Consumers have been warned to carefully scrutinise comparative advertising after complaints to the Australian Competition and Consumer Commission about a recent Kellogg campaign launching a new product, Golden Wheats.
'The short series of print advertisements featured the National Heart Foundation 'tick' of approval for Golden Wheats and a cross against two similar products, Weet-Bix and Vita Brits,' ACCC Chairman, Professor Allan Fels, said today. 'As a result, the ACCC believes some consumers would have thought Weet-Bix and Vita Brits either failed, or would fail, to obtain the National Heart Foundation's 'tick' of approval. 'In fact both products fall within the nutritional guidelines for breakfast cereals set by the Foundation.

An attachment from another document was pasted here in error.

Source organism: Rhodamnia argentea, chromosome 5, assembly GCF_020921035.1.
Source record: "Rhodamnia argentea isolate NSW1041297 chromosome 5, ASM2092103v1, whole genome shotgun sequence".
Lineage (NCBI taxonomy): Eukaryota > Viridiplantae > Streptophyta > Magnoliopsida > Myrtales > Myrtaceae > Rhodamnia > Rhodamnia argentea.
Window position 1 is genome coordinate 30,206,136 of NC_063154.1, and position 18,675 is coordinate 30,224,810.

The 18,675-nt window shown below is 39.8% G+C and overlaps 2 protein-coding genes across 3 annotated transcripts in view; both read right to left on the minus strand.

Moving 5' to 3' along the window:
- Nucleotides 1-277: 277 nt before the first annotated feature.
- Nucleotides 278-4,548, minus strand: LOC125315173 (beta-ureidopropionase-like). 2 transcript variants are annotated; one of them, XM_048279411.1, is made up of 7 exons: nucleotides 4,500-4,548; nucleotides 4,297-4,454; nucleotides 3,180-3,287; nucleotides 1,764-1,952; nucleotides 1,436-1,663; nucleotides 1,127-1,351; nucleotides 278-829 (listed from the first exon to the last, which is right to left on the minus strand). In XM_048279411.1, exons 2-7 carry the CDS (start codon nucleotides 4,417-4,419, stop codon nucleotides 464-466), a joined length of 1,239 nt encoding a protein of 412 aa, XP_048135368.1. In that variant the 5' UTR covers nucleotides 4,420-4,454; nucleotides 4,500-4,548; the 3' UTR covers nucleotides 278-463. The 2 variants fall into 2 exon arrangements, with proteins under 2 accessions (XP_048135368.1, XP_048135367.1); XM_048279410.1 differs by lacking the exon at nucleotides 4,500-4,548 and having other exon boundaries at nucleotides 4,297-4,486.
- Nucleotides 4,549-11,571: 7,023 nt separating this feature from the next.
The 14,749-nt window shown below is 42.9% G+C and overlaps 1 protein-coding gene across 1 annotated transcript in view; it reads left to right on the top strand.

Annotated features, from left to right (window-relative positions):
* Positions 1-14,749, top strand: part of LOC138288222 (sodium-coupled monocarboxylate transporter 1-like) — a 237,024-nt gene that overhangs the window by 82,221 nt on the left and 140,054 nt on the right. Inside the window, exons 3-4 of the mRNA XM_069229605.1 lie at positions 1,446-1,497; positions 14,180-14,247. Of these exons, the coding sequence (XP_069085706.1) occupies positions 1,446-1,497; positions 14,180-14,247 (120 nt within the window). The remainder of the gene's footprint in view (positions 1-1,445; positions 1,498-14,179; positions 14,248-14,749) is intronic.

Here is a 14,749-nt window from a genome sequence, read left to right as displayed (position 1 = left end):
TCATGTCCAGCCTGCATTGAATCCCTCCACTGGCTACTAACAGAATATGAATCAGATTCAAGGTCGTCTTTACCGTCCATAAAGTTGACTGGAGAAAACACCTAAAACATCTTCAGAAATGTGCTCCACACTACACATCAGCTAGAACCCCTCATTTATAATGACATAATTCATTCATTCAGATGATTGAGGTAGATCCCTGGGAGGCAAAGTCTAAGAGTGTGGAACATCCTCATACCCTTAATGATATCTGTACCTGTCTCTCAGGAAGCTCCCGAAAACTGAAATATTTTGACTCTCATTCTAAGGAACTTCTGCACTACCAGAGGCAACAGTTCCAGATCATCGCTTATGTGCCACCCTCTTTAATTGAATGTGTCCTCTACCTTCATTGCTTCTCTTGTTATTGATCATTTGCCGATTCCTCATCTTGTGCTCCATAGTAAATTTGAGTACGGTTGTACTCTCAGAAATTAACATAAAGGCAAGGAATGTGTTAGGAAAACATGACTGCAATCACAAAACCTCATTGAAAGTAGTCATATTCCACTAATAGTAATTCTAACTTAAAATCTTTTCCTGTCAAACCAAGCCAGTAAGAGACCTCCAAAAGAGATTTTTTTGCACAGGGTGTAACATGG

Since the campaign, both Weet-Bix and Vita Brits have now also obtained the National Heart Foundation's 'tick' of approval. 'Kellogg has assured the ACCC it will not repeat the advertisement, nor engage in any comparative advertising involving the National Heart Foundation Tick logo. 'Consumers must remember that many products which have not obtained the National Heart Foundation's 'tick' of approval are as nutritious as those which have. .
Products which claim to have healthy benefits are required to include nutritional information in their labelling so consumers can make informed comparisons between products. 'Consumers must read these panels to form their opinions of the 'health' or otherwise of a the product.
'The ACCC supports comparative advertising - provided it is not misleading and compares like with like.
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